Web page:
There were several stellar examples of broken couples who were able to make it work for their children's sake in my opinion. "It's all about the kids," they told me. It's not easy, but we just put our differences aside and know that what we are doing in holding a structure together is ultimately the best thing for the kids." I was mesmerized by these people. They would still go on vacations together, have family dinner nights, do holidays together and were even still in touch with their ex-in-laws.
When I began counseling with my ex, I thought the sky was the limit for possibilities of how we could handle this. I recall telling him, "We need to remember that we are an amazing team, and if anyone can handle this in a positive and out of the box way, we can." I had it all worked out. We could build an extra floor over the carport and one of us could live there. We could all be in the same place for the kids, and though we may see other people, we could maintain this for a few years until the kids were bigger and I had a full-time job.
Apparently, this was not a shared vision, and maybe some of it was too much to ask; however, I thought for sure we could at least keep things together enough for the kids. As the separation and divorce proceedings progressed, it went from bad to worse. The court documentation insinuated a scenario of me having left my ex and the children which was extremely far from the truth. It went on to attack my personal character as a mother and as a person.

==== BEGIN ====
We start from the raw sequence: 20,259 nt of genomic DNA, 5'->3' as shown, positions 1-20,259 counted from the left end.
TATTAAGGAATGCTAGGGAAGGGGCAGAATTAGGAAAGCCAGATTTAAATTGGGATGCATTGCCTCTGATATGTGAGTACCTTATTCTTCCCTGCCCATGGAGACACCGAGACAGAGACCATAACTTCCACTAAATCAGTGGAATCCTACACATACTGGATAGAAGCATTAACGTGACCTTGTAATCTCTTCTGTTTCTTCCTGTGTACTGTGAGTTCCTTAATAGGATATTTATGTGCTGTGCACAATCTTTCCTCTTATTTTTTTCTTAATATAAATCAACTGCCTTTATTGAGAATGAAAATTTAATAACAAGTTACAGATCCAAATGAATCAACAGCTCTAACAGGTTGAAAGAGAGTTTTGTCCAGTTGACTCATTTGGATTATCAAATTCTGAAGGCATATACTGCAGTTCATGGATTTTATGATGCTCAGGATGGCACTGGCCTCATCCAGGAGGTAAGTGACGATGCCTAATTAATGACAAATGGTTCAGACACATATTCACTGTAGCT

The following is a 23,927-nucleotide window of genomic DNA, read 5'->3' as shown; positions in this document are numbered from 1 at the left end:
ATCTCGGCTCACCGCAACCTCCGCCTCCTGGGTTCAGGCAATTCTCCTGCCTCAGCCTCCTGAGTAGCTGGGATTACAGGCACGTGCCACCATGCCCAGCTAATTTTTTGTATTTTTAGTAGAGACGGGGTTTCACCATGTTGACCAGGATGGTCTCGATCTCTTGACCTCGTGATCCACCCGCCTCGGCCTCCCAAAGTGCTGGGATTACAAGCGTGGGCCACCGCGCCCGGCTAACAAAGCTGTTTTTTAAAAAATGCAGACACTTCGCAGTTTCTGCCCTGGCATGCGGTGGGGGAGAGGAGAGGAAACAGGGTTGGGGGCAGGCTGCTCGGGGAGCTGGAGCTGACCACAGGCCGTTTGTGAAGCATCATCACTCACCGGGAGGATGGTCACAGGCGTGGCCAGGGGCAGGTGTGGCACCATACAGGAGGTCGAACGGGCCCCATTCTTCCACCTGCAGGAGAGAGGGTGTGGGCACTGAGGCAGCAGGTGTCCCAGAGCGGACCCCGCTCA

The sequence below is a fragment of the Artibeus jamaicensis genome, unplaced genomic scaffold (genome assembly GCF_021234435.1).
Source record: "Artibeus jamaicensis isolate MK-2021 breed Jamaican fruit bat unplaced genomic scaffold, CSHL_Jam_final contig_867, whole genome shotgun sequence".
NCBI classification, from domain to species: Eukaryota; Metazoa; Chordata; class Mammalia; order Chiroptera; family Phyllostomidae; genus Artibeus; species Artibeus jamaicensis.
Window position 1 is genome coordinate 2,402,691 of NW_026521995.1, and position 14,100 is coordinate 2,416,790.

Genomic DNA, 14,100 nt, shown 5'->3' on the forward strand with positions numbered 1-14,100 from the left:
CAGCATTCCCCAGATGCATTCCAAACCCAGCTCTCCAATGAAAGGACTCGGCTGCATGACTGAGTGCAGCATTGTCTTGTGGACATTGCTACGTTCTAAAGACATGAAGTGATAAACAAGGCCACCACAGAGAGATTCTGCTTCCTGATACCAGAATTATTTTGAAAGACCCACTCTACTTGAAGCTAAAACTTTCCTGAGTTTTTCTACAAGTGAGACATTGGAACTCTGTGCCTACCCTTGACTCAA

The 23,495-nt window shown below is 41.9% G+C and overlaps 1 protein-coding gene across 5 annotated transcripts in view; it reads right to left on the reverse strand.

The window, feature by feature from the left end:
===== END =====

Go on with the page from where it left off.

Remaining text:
Though I came to separate from the emotionality of these written statements and understood that they were simply really nasty negotiating tactics, it was obvious that with these attacks, I could not manifest the amicable divorce that I had so hoped for. I realized that truly it takes two people who are both willing to put their personal interests aside to put the children first.
The most challenging part was that the way he handled everything was so well strategized to take advantage of the societal pressure of me wanting to look like a good mom that I was sort of getting guilted and shamed into agreeing with things just for the kids sake, even though they weren't actually good for me or my kids.
Though I am not a psychotherapist or a psychiatrist, therefor unable to fully diagnose, from a lay perspective within a relationship with this person, there were definitely psychopathic and narcissicsitic tendencies that made navigating the passive aggressive manipulative behavior very tricky. Here are three tips on how to work with any divorce or separation regardless of having children when you are working with an ex or soon to be ex that does not cooperate. Each tip builds on the last and are important use together.
Creating Boundaries and Disengaging What does it mean to disengage? Disengaging means to be able to hear what they are saying, read what they are writing or listen to their voice mail message and only hear the subtext of what they are expressing. Usually there is a demand, and the subtext reads something like this, "I am feeling out of control and powerless, and I am therefore trying to control you or the situation the way I used to."
The pattern of behavior and the feedback that you had provided for your ex by either telling them that, "yes, that's a great idea" or even screaming "no way" was your past typical reaction and they are used to that. To disengage means no longer giving the reaction that you are used to providing. Usually your reaction was one that really actually turned them on.